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Use of Scanner Date in Policy Analysis (03-66)

As markets become more segmented and contracts replace spot market transactions, the volume volume of available data associated with those transactions is declining. The data is becoming less representative and therefore, less useful for research. As a result, researchers are increasingly turning to retail scanner data to decipher market workings.

Although expensive, scanner data is plentiful, with links to demographics of individual households. It also provides a window on distributional issues.

At a June 2003 workshop, organized by Farm Foundation and USDA's Economic Research Service, government agency representatives, academics and researchers developed strategies to overcome the methodological challenges of using scanner data for policy analysis. For example, the volume of the data provides a great resource, but also makes working with it difficult.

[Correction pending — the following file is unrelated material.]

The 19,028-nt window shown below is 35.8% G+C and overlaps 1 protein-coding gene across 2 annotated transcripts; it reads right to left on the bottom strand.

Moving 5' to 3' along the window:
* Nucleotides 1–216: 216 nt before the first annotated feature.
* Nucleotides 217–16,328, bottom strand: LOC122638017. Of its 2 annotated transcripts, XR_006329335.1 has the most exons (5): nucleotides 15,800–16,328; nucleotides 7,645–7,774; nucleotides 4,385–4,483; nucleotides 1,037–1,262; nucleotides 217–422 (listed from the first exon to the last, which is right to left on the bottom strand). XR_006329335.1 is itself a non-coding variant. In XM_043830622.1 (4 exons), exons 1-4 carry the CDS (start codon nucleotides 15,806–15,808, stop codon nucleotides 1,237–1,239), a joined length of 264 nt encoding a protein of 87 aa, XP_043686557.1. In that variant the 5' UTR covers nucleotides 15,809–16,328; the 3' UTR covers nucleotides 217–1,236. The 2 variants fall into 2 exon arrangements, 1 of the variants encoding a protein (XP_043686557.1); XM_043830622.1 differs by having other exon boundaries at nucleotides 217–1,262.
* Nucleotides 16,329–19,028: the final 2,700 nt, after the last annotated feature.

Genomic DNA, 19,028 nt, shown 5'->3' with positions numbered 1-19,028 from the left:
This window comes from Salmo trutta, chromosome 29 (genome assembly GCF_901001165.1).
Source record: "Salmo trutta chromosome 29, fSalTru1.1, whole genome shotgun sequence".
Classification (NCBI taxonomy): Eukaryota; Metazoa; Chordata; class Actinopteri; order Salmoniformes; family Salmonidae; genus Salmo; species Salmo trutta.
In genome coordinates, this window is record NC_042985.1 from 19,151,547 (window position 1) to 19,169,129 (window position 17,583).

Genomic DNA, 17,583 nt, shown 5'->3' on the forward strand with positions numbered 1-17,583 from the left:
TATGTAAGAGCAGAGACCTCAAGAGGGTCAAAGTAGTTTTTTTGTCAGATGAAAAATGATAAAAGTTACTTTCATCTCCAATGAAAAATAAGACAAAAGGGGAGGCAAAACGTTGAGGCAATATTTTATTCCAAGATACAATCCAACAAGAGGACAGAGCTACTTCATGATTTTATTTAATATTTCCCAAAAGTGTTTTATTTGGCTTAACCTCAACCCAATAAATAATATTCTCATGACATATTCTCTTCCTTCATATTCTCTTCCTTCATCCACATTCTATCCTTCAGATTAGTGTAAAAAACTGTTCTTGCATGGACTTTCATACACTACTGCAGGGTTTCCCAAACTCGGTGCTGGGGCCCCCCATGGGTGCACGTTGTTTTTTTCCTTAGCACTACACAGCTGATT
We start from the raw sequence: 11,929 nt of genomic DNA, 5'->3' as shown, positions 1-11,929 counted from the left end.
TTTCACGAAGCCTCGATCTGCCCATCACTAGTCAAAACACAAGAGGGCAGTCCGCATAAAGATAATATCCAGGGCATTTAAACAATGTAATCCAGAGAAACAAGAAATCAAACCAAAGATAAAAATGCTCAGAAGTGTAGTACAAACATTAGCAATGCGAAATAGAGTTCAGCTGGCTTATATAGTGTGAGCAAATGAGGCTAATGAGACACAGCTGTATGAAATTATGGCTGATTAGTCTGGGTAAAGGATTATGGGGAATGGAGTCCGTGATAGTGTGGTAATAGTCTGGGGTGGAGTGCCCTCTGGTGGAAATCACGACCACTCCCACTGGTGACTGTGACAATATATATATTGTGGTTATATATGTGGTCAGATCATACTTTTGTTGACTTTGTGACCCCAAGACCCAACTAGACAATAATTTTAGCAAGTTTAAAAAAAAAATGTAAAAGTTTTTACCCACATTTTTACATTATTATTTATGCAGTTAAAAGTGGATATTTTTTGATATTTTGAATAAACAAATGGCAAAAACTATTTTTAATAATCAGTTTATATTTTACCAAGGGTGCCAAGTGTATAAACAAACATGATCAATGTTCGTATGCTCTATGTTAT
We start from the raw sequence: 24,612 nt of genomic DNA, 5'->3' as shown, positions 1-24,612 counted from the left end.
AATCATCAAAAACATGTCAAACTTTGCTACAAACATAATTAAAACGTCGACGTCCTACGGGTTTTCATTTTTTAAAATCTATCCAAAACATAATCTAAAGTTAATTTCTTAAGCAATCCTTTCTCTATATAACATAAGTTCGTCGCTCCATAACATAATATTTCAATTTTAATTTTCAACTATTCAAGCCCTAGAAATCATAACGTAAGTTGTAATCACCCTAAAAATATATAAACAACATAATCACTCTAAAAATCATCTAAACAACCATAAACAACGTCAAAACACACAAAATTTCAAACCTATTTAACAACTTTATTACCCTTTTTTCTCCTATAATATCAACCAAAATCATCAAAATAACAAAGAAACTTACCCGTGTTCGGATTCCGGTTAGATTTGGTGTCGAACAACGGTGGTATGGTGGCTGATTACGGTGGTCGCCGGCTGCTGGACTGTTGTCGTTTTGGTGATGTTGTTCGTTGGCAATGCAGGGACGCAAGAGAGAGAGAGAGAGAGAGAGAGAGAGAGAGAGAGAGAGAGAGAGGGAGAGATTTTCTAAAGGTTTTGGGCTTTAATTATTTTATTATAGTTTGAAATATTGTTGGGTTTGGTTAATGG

One set of presentations focused on ongoing research using scanner data. Research topics included the demand for nutritionally enhanced foods, non-alcoholic beverages, and fruits and vegetables. The effect of supermarket promotions on consumer purchase decisions and the use of demand estimation for policy simulation were other topics discussed.

Another session focused on the use of scanner data in calculation of price indices and price changes. Scanner data allow for a very accurate representation of items purchased by consumers, information that can be used when calculating price changes. The benefits and costs of incorporating this information were discussed. Methodological issues were also explored.

Here is a copy of the  workshop program, as well as speaker biographies.  Summaries of the workshop presentations are also available.





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